Frequently Asked Questions about California California Probate Financing Services

Q:      Who should an attorney or law practice use for California probate loans?

A:      A practitioner should always use a lender who is licensed and has a proven track record. Make sure to ask for the lender’s license and experience. Just as one would only recommend licensed, experienced attorney, it’s important to do the same for probate loans.

Q:      How can an attorney or law practice benefit from working with California trust or estate loans?

A:      Most probate estates in California are those of a decedent’s second spouse, involving only real property. A firm experienced in California trust, estate and probate loans can assist by adding liquidity to the estate, making it possible for clients to pay legal fees in a timely manner. This is especially helpful with estates having complicated problems that require sufficient sums of cash to solve.

Q:      Who can request a California probate or estate loan?

A:      The request for a probate or estate loan can come from any of the following:

  • Attorney;
  • Administrator;
  • Executor of the will;
  • Conservator or Guardian;
  • Trustee or Successor Trustee;
  • Beneficiary of the will or trust.

Q:      What finance options are available for California probate or fiduciary loans?

A:      Short-term loans made directly to the personal representative of the probate or trust entity (executors, administrators, conservators, guardians or trustees) are available; these can be used to satisfy the necessary estate expenses or estate planning strategies as required. After the probate or trust estate closes, long-term loans (conventional, reverse mortgage or less-than-conventional) are the logical next steps to assist clients in their ability to stay in a home as long as they want.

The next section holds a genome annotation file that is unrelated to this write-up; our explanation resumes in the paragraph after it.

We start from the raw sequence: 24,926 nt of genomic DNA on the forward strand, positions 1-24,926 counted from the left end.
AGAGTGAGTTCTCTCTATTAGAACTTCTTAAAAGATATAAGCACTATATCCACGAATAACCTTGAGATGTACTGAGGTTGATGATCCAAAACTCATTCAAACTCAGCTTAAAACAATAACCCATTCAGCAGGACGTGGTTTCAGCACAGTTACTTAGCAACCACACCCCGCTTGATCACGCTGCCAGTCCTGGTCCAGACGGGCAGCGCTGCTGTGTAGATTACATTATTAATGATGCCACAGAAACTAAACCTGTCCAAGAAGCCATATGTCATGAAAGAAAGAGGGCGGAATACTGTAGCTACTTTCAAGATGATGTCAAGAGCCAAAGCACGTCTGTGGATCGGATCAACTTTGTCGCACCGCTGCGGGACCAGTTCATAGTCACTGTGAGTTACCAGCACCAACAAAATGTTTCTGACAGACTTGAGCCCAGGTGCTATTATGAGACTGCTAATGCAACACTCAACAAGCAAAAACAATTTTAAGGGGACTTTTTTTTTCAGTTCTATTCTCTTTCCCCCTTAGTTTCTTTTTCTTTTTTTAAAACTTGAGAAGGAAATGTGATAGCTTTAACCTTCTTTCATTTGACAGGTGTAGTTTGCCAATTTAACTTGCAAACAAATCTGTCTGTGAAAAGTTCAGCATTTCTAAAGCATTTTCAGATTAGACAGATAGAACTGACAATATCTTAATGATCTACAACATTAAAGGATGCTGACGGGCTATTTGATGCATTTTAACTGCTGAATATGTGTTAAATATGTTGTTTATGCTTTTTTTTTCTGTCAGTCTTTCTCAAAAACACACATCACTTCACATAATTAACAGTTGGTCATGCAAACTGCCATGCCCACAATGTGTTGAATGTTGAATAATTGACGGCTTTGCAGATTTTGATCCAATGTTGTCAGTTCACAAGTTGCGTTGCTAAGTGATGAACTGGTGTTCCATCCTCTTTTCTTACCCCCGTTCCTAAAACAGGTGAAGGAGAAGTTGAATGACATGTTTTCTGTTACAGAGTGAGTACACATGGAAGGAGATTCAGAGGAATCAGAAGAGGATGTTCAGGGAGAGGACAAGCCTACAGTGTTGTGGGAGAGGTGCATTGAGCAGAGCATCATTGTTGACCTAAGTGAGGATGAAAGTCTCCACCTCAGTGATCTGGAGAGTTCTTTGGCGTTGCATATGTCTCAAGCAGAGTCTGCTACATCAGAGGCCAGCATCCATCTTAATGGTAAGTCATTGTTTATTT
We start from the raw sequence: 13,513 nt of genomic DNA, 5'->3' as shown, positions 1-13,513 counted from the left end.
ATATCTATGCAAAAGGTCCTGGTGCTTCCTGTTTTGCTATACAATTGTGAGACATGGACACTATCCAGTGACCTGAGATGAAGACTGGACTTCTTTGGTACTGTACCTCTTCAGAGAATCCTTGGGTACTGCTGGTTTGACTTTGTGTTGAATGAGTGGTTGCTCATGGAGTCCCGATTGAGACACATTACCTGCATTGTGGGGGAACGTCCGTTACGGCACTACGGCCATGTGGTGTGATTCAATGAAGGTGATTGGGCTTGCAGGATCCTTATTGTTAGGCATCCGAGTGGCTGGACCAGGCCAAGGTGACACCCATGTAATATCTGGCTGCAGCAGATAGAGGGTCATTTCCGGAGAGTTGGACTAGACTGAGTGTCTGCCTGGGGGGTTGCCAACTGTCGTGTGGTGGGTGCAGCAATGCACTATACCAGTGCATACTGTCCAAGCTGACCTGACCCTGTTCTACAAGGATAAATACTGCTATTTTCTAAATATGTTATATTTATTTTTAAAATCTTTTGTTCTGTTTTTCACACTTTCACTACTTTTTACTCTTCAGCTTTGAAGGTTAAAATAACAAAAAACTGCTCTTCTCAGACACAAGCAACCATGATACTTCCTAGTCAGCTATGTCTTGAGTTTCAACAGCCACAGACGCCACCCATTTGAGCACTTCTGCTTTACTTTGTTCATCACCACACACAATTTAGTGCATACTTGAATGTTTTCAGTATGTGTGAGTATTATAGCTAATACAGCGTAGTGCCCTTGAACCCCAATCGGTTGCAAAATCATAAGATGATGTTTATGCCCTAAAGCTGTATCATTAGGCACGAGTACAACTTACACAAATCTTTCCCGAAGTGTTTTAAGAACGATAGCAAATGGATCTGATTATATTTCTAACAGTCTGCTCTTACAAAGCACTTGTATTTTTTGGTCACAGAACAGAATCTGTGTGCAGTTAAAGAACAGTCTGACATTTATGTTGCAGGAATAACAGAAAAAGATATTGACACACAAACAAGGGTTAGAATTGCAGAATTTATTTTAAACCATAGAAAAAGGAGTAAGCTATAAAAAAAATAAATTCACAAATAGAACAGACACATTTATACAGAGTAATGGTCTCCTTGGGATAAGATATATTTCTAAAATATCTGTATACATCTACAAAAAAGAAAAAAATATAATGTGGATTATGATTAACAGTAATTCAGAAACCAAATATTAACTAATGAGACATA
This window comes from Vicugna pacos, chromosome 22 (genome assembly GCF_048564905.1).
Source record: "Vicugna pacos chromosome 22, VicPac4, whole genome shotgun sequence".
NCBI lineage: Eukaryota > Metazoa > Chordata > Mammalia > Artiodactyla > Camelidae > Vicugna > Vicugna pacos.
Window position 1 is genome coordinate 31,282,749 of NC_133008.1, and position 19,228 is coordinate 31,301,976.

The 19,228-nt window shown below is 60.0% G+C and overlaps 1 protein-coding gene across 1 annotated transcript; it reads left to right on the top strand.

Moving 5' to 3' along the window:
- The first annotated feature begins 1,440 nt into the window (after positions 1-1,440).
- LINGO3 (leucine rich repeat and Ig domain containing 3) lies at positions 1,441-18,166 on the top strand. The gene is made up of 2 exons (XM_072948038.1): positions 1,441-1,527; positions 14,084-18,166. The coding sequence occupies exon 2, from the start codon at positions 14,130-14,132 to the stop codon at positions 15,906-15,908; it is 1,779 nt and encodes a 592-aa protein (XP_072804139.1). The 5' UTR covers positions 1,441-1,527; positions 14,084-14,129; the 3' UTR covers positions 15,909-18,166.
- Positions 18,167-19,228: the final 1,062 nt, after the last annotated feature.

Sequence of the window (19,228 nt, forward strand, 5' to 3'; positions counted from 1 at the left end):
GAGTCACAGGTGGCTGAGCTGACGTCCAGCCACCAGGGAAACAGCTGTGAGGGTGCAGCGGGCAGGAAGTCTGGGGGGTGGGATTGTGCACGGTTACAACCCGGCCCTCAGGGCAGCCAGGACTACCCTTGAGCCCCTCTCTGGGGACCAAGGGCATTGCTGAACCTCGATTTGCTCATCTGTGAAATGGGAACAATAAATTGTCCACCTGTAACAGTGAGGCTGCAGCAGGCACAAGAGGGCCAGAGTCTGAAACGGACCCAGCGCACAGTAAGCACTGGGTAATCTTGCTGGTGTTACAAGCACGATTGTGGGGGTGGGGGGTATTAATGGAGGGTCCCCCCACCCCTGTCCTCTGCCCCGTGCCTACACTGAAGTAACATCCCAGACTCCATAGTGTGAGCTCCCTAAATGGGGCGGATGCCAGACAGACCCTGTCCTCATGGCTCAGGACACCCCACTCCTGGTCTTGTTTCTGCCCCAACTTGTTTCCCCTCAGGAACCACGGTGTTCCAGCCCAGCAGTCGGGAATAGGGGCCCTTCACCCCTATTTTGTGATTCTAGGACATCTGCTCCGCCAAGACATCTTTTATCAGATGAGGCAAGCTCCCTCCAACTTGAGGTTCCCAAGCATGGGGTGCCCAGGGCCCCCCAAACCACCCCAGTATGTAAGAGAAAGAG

Q:      How can borrowers use funds secured through a California trust or estate loan?

A:      Funds from a California trust or estate loan can be used for many purposes. Examples include: paying administration expenses (including legal fees); implementing property tax reassessment strategies; paying creditors (i.e., taxes or Medi-Cal); paying delinquent taxes; halting foreclosure proceedings; securing funds for repairs prior to sale of a property; buying out other heirs; resolving work-outs; handling settlements or other legal situations; providing emergency funds; and providing funds to get a relative out of a house so it can be sold.

Q:      What actions should attorneys be aware of, specific to executor and administrator loans?

A:      Attorneys should be aware of several specific requirements when working to secure trust or estate loans for clients in California.

  • The title company will require a copy of the decedent’s death certificate.
  • Full Independent Administration of Estates Act (IAEA) powers only require a “Notice of Proposed Action”
  • Limited IAEA, or special powers, require a certified “Court Order to Borrow.”
  • Certification of Trust for Trust Estates.
  • Attorneys should be prepared to borrow sufficient money to pay all necessary expenses.
  • Flexible pleading language (i.e., “not to exceed”) can make the process smoother.
  • Lenders prefer to review a courtesy copy of drafts prior to filing and a certified copy of the letters.

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Encino, CA 91436

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